The Embsay and Bolton Abbey railway is a four mile long heritage line near Skipton in Yorkshire. It was once a part of the Midland line to Ilkley. The original line closed in 1965 and the track was lifted. Gradually, the heritage line was reinstated as far as Bolton Abbey. That was in the early 1990’s. Here, a replica wooden station was built.
The Skipton to Ilkley line, history and construction
Ilkley had been rail connected since 1865 when the line from Otley was built. That was by the North Eastern Railway. Various schemes for a line from Skipton were proposed as part of larger schemes. Consequently none of them were built. However an agreement was reached, in 1881, that the Midland Railway would build a line from Skipton, via Embsay and Addingham, to the existing N.E. station at Ilkley.
Survey’s took place from 1882 and Construction began in 1885. There were two large structures needed in Ilkley, a Girder bridge over Brook street and a viaduct. Consequently, there was some concern about the visual impact of these, but construction went ahead. The decking was complete in time for Queen Victoria’s Jubilee, in 1887.
The first train to Skipton ran in 1888. Consequently, trains ran until 1965 when most of the line was lifted. Ilkley viaduct was demolished in 1973. The Grassington branch remains to this day. Another survivor was the track from Embsay, which was retained for quarry traffic. However the points were eventually lifted and the preserved line no longer has a connection to the rest of the network.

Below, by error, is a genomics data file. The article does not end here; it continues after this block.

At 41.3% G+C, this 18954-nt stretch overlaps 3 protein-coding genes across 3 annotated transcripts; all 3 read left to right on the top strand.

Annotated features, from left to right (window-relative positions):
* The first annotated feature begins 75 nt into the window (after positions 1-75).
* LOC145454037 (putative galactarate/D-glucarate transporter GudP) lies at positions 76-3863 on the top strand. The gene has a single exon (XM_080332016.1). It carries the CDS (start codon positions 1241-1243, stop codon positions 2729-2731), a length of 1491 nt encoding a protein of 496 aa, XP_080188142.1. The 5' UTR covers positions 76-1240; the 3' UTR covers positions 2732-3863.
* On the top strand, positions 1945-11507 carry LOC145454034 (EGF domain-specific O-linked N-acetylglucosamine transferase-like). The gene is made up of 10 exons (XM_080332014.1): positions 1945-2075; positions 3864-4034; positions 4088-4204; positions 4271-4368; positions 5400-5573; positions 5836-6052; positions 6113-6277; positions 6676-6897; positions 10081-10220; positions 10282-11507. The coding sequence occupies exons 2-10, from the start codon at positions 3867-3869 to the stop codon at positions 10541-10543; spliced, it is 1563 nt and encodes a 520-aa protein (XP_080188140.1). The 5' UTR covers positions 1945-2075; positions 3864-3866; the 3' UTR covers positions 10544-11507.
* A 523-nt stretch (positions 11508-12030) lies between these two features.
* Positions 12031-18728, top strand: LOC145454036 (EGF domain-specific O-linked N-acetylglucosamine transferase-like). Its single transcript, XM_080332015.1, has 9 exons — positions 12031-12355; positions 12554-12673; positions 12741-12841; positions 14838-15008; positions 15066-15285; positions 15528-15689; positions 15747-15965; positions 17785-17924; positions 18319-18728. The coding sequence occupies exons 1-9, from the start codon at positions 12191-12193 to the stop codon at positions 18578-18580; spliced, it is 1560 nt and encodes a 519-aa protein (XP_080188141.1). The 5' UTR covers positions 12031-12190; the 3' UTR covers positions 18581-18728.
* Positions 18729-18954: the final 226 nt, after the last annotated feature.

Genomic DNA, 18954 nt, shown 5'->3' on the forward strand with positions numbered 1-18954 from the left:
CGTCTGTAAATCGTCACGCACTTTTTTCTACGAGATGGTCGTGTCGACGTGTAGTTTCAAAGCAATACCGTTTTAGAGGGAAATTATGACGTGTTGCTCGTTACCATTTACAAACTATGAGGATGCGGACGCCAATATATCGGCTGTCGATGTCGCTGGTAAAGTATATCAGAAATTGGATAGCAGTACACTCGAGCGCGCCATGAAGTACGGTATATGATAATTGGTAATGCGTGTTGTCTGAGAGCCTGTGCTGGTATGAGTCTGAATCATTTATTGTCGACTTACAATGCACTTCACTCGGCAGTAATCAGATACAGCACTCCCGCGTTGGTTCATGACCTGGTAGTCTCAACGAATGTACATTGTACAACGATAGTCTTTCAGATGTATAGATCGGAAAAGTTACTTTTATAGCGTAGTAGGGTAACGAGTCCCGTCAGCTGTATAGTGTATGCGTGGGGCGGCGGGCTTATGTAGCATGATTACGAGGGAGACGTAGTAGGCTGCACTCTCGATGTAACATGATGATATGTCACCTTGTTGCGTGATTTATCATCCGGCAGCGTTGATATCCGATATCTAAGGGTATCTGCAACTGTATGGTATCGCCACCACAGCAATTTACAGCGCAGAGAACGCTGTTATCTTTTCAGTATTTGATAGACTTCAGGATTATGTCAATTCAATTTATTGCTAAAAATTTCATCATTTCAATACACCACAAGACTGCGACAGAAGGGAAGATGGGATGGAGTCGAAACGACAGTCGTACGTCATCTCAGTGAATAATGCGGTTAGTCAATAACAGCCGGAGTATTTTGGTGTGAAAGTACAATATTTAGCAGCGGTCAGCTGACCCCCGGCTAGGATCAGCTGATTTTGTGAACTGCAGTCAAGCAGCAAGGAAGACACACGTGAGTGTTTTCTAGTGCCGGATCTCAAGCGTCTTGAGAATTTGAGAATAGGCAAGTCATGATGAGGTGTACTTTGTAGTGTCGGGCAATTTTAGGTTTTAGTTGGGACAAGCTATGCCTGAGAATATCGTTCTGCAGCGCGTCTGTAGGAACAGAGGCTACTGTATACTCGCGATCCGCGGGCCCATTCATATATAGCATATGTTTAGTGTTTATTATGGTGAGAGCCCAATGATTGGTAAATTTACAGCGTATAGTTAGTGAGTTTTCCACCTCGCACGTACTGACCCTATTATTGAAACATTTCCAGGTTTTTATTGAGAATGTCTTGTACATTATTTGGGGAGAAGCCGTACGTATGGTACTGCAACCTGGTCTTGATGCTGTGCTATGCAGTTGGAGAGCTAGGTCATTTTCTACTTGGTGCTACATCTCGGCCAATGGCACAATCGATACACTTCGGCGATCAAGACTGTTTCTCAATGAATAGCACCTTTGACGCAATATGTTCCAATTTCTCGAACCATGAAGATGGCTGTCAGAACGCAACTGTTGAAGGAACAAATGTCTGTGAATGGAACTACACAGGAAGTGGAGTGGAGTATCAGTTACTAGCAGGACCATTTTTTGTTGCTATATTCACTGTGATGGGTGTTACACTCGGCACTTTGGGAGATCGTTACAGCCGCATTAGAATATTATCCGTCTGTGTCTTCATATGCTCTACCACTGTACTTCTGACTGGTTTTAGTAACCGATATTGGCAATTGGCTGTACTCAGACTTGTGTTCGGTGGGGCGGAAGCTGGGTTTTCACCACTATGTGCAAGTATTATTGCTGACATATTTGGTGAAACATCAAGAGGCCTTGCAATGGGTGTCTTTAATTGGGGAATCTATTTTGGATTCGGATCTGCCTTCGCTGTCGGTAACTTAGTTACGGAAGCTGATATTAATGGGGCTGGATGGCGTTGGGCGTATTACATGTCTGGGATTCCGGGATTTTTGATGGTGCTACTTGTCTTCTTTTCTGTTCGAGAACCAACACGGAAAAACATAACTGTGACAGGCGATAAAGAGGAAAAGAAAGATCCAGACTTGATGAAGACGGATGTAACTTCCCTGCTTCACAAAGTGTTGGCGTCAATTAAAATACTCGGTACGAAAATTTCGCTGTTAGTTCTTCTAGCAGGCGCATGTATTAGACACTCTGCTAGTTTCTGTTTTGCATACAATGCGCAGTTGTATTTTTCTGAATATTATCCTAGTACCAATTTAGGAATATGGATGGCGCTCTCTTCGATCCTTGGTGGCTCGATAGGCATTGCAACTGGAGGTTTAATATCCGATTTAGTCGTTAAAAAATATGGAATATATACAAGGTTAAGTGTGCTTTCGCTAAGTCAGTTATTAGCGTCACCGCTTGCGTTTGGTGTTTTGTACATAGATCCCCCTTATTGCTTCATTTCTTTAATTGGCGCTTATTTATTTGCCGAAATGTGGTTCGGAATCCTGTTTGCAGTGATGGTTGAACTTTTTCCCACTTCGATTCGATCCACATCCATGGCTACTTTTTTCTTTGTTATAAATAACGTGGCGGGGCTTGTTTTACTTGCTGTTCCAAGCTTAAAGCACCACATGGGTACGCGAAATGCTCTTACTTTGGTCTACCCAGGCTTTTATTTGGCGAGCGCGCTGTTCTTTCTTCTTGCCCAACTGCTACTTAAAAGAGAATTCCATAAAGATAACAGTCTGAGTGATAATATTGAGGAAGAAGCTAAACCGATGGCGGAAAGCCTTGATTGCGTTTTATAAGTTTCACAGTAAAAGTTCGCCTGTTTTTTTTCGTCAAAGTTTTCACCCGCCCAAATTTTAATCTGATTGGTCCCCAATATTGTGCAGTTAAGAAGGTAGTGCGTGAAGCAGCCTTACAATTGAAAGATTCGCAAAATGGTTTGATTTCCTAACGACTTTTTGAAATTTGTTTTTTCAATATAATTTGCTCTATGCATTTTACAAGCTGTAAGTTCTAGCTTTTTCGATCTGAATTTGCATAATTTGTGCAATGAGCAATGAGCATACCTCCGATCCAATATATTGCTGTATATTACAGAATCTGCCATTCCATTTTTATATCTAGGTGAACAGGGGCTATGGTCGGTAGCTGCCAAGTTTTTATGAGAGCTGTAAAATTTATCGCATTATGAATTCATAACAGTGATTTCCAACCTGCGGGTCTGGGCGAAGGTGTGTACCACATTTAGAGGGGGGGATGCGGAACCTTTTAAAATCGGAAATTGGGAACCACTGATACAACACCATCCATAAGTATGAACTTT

The line today
The current line runs from just short of the Grassington branch to Embsay station and then on to a halt at Hollywell. The line then continues to the reconstructed station at Bolton Abbey.
There has been much speculation about reinstating the points on the Grassington branch and running trains down to Skipton. The Ilkley platforms still exist but would need extensive. work. Notably the cost has been estimated at £2 million.
Towards Ilkley the track bed is mostly clear until the outskirts of Addingham. Lob Ghyl viaduct is still intact and a new station at Adingham has been proposed.
Current Locomotives and rolling stock
The railway has a large collection of Industrial steam engines.
Beatrice is a Hunslet 0-6-0 (2705) and was built in 1945. She became a colliery engine at The Ackton Hall Colliery Co. at Featherstone near Pontefract. Notably the green livery dates from this period. Beatrice was sold into preservation in 1976 and has been active on the railway since 1982.
Rolling stock consists of MK I British Rail coaches that have been restored to the original maroon livery.